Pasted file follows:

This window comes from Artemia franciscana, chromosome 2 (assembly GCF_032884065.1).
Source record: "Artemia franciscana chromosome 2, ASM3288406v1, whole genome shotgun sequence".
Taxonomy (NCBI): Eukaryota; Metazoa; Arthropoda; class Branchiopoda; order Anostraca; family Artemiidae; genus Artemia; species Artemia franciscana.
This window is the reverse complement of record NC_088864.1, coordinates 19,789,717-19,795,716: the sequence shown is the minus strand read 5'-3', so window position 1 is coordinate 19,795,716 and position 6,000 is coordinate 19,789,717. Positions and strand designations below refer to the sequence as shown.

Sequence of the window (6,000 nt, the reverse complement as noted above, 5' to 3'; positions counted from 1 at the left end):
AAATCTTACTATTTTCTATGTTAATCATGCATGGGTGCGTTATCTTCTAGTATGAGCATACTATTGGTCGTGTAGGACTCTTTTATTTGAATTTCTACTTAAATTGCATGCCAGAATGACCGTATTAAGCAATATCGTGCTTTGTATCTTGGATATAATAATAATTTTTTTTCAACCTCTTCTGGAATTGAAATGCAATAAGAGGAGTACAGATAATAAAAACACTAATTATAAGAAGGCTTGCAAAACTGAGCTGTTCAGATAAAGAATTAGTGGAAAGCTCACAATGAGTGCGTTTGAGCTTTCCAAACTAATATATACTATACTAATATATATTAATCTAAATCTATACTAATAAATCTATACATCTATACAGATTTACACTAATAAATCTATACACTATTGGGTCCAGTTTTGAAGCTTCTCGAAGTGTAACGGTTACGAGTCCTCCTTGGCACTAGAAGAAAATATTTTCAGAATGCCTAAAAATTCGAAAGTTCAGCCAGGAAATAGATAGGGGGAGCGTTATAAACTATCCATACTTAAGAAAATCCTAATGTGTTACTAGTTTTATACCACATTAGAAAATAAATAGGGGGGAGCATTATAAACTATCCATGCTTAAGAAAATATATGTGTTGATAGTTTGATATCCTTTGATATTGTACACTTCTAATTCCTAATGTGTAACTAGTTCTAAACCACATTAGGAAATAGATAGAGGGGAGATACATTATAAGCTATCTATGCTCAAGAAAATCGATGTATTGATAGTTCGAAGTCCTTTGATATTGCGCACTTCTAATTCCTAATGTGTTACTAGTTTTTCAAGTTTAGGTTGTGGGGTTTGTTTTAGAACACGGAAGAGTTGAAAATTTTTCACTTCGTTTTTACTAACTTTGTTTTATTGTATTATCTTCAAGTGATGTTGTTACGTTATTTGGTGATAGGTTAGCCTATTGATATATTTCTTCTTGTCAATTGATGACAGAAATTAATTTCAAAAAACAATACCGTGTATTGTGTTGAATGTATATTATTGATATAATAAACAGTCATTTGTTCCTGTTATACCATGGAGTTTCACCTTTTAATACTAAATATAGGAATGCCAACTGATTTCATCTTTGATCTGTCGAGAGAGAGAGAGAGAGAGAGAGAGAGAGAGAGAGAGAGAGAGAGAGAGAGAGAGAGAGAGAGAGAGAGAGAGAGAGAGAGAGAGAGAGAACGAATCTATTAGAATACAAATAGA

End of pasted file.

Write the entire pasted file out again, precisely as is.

This window comes from Artemia franciscana, chromosome 2 (assembly GCF_032884065.1).
Source record: "Artemia franciscana chromosome 2, ASM3288406v1, whole genome shotgun sequence".
Taxonomy (NCBI): Eukaryota; Metazoa; Arthropoda; class Branchiopoda; order Anostraca; family Artemiidae; genus Artemia; species Artemia franciscana.
This window is the reverse complement of record NC_088864.1, coordinates 19,789,717-19,795,716: the sequence shown is the minus strand read 5'-3', so window position 1 is coordinate 19,795,716 and position 6,000 is coordinate 19,789,717. Positions and strand designations below refer to the sequence as shown.

Sequence of the window (6,000 nt, the reverse complement as noted above, 5' to 3'; positions counted from 1 at the left end):
AAATCTTACTATTTTCTATGTTAATCATGCATGGGTGCGTTATCTTCTAGTATGAGCATACTATTGGTCGTGTAGGACTCTTTTATTTGAATTTCTACTTAAATTGCATGCCAGAATGACCGTATTAAGCAATATCGTGCTTTGTATCTTGGATATAATAATAATTTTTTTTCAACCTCTTCTGGAATTGAAATGCAATAAGAGGAGTACAGATAATAAAAACACTAATTATAAGAAGGCTTGCAAAACTGAGCTGTTCAGATAAAGAATTAGTGGAAAGCTCACAATGAGTGCGTTTGAGCTTTCCAAACTAATATATACTATACTAATATATATTAATCTAAATCTATACTAATAAATCTATACATCTATACAGATTTACACTAATAAATCTATACACTATTGGGTCCAGTTTTGAAGCTTCTCGAAGTGTAACGGTTACGAGTCCTCCTTGGCACTAGAAGAAAATATTTTCAGAATGCCTAAAAATTCGAAAGTTCAGCCAGGAAATAGATAGGGGGAGCGTTATAAACTATCCATACTTAAGAAAATCCTAATGTGTTACTAGTTTTATACCACATTAGAAAATAAATAGGGGGGAGCATTATAAACTATCCATGCTTAAGAAAATATATGTGTTGATAGTTTGATATCCTTTGATATTGTACACTTCTAATTCCTAATGTGTAACTAGTTCTAAACCACATTAGGAAATAGATAGAGGGGAGATACATTATAAGCTATCTATGCTCAAGAAAATCGATGTATTGATAGTTCGAAGTCCTTTGATATTGCGCACTTCTAATTCCTAATGTGTTACTAGTTTTTCAAGTTTAGGTTGTGGGGTTTGTTTTAGAACACGGAAGAGTTGAAAATTTTTCACTTCGTTTTTACTAACTTTGTTTTATTGTATTATCTTCAAGTGATGTTGTTACGTTATTTGGTGATAGGTTAGCCTATTGATATATTTCTTCTTGTCAATTGATGACAGAAATTAATTTCAAAAAACAATACCGTGTATTGTGTTGAATGTATATTATTGATATAATAAACAGTCATTTGTTCCTGTTATACCATGGAGTTTCACCTTTTAATACTAAATATAGGAATGCCAACTGATTTCATCTTTGATCTGTCGAGAGAGAGAGAGAGAGAGAGAGAGAGAGAGAGAGAGAGAGAGAGAGAGAGAGAGAGAGAGAGAGAGAGAGAGAGAGAGAGAGAGAGAGAACGAATCTATTAGAATACAAATAGA